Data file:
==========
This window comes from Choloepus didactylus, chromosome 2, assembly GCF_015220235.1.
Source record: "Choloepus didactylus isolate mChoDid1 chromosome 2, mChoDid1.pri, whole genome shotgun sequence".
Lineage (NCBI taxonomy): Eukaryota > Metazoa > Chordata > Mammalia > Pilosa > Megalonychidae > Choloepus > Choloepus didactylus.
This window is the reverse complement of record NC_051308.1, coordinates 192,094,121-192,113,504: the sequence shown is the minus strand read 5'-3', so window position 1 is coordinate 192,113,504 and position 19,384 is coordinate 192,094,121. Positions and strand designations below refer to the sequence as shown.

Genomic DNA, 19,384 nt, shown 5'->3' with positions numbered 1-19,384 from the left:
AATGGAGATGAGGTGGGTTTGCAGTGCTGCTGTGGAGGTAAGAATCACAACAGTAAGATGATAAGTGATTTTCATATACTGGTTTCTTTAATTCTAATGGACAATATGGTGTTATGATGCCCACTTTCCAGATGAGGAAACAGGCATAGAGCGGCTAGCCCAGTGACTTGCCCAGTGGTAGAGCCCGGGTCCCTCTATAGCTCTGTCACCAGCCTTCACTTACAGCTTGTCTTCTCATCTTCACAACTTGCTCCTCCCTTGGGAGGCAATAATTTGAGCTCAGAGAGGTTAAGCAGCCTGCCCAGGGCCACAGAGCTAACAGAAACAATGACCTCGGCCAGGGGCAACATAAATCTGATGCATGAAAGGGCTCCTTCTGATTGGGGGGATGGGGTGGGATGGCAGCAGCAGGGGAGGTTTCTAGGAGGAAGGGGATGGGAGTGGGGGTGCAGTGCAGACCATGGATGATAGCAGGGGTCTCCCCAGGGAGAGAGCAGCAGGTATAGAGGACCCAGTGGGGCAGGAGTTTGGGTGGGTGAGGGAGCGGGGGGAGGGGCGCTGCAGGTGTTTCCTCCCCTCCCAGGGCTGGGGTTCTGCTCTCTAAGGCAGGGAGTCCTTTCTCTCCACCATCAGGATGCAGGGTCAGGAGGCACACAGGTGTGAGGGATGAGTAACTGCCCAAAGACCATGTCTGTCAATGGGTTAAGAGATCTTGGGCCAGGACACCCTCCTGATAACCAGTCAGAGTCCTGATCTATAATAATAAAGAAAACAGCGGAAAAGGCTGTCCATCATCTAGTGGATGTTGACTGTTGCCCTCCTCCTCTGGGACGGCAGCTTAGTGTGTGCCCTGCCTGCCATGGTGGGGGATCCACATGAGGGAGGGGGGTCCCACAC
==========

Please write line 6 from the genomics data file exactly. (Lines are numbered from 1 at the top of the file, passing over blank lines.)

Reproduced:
AATGGAGATGAGGTGGGTTTGCAGTGCTGCTGTGGAGGTAAGAATCACAACAGTAAGATGATAAGTGATTTTCATATACTGGTTTCTTTAATTCTAATGGACAATATGGTGTTATGATGCCCACTTTCCAGATGAGGAAACAGGCATAGAGCGGCTAGCCCAGTGACTTGCCCAGTGGTAGAGCCCGGGTCCCTCTATAGCTCTGTCACCAGCCTTCACTTACAGCTTGTCTTCTCATCTTCACAACTTGCTCCTCCCTTGGGAGGCAATAATTTGAGCTCAGAGAGGTTAAGCAGCCTGCCCAGGGCCACAGAGCTAACAGAAACAATGACCTCGGCCAGGGGCAACATAAATCTGATGCATGAAAGGGCTCCTTCTGATTGGGGGGATGGGGTGGGATGGCAGCAGCAGGGGAGGTTTCTAGGAGGAAGGGGATGGGAGTGGGGGTGCAGTGCAGACCATGGATGATAGCAGGGGTCTCCCCAGGGAGAGAGCAGCAGGTATAGAGGACCCAGTGGGGCAGGAGTTTGGGTGGGTGAGGGAGCGGGGGGAGGGGCGCTGCAGGTGTTTCCTCCCCTCCCAGGGCTGGGGTTCTGCTCTCTAAGGCAGGGAGTCCTTTCTCTCCACCATCAGGATGCAGGGTCAGGAGGCACACAGGTGTGAGGGATGAGTAACTGCCCAAAGACCATGTCTGTCAATGGGTTAAGAGATCTTGGGCCAGGACACCCTCCTGATAACCAGTCAGAGTCCTGATCTATAATAATAAAGAAAACAGCGGAAAAGGCTGTCCATCATCTAGTGGATGTTGACTGTTGCCCTCCTCCTCTGGGACGGCAGCTTAGTGTGTGCCCTGCCTGCCATGGTGGGGGATCCACATGAGGGAGGGGGGTCCCACAC